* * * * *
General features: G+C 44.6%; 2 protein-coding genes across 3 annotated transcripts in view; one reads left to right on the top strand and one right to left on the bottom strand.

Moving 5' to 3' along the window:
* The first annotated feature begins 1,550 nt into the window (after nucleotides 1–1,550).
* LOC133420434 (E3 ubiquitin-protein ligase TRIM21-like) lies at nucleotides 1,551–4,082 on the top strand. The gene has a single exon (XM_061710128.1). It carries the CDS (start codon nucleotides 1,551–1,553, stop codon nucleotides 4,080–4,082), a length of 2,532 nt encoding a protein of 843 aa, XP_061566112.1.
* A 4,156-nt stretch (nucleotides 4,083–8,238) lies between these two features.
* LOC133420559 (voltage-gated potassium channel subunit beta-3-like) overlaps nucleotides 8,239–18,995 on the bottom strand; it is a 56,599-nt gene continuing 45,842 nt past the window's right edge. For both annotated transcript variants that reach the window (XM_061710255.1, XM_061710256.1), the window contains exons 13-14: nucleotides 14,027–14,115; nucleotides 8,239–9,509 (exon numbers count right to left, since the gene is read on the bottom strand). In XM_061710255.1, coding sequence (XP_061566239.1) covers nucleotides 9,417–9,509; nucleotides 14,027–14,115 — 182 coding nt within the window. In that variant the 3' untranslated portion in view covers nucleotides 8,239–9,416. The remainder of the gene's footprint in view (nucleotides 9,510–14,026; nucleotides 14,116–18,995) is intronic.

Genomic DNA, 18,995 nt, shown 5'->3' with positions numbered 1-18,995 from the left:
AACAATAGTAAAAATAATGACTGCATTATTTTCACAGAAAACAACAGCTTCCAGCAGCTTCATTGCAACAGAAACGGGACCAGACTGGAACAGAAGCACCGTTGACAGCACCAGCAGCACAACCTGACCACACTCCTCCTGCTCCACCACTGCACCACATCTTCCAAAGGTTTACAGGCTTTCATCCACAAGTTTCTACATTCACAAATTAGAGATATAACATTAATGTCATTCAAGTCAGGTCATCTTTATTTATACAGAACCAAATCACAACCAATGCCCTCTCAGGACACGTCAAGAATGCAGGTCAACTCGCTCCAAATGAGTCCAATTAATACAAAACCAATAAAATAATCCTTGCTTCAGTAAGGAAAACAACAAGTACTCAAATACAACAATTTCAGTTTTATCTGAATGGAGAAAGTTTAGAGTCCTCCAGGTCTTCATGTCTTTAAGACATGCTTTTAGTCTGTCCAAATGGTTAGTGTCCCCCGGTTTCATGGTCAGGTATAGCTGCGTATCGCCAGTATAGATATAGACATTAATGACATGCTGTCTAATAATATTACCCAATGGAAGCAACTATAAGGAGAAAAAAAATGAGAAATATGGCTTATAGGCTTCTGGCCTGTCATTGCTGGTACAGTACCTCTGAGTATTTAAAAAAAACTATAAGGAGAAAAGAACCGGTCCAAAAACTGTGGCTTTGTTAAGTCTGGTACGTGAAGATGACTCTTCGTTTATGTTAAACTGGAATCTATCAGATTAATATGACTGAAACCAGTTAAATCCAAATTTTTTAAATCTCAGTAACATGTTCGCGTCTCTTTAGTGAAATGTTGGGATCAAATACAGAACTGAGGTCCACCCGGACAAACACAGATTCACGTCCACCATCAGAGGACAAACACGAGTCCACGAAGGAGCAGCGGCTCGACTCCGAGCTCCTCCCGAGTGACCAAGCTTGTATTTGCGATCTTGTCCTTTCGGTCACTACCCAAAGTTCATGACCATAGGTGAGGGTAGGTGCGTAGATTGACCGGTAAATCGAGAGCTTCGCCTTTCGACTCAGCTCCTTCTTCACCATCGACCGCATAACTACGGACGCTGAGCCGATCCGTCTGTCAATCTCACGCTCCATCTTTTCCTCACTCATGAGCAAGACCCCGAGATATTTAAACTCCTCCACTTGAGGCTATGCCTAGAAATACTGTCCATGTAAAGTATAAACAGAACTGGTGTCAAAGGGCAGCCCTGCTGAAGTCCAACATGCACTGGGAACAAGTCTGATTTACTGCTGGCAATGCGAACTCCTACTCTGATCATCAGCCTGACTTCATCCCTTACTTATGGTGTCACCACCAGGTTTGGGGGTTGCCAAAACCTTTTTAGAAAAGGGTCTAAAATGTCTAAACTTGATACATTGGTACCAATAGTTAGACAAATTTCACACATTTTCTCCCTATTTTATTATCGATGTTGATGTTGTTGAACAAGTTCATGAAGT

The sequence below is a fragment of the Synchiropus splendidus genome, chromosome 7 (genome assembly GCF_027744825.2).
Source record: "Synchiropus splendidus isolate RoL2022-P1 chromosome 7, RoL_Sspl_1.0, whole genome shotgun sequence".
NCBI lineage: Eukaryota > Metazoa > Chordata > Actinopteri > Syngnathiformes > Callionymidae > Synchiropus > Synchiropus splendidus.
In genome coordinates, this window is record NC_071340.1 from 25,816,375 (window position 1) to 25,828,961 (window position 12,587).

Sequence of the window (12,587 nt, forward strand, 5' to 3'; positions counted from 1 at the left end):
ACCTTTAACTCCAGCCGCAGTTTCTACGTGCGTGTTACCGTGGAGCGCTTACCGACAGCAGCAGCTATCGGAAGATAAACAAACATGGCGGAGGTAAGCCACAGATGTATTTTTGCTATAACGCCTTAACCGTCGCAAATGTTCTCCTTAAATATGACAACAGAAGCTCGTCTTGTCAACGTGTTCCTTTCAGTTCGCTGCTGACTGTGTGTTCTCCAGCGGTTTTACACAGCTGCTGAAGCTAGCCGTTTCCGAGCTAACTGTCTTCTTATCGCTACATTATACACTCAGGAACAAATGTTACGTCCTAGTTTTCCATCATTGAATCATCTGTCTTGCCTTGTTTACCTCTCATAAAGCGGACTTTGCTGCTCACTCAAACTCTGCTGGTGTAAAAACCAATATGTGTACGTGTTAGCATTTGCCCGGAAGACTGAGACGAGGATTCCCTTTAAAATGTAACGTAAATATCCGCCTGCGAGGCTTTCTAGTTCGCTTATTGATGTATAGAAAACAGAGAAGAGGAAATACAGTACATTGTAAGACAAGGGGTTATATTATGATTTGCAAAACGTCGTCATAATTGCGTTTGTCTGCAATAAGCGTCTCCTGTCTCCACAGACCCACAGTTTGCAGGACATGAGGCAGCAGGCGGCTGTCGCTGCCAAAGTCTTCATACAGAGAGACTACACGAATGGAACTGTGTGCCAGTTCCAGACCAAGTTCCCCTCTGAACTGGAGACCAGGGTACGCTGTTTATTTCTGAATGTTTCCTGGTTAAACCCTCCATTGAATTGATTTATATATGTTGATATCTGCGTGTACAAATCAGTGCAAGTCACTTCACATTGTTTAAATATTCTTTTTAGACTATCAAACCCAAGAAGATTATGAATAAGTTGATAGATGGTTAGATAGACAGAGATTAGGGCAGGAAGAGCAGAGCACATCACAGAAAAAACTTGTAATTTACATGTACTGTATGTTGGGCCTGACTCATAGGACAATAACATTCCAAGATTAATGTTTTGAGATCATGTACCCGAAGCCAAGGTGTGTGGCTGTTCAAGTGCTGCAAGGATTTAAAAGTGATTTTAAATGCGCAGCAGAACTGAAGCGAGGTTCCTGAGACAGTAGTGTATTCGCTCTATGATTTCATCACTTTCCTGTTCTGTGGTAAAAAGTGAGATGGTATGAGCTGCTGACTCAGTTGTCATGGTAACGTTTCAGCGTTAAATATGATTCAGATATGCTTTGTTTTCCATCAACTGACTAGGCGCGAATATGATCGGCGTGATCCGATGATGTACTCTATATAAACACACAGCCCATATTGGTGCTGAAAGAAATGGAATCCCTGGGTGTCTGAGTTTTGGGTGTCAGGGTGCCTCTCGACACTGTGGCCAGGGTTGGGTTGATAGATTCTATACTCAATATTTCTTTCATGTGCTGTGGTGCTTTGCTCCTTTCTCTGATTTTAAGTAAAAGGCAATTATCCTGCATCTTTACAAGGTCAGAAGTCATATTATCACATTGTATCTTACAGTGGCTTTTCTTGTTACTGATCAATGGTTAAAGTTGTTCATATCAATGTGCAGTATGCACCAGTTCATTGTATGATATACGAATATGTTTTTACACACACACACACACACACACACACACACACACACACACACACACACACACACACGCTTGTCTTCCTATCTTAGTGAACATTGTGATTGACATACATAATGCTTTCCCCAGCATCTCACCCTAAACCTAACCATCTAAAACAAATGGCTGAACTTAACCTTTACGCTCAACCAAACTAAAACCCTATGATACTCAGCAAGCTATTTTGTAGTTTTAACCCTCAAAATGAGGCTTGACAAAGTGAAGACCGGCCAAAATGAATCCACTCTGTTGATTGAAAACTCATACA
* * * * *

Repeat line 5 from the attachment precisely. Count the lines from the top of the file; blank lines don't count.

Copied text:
* A 4,156-nt stretch (nucleotides 4,083–8,238) lies between these two features.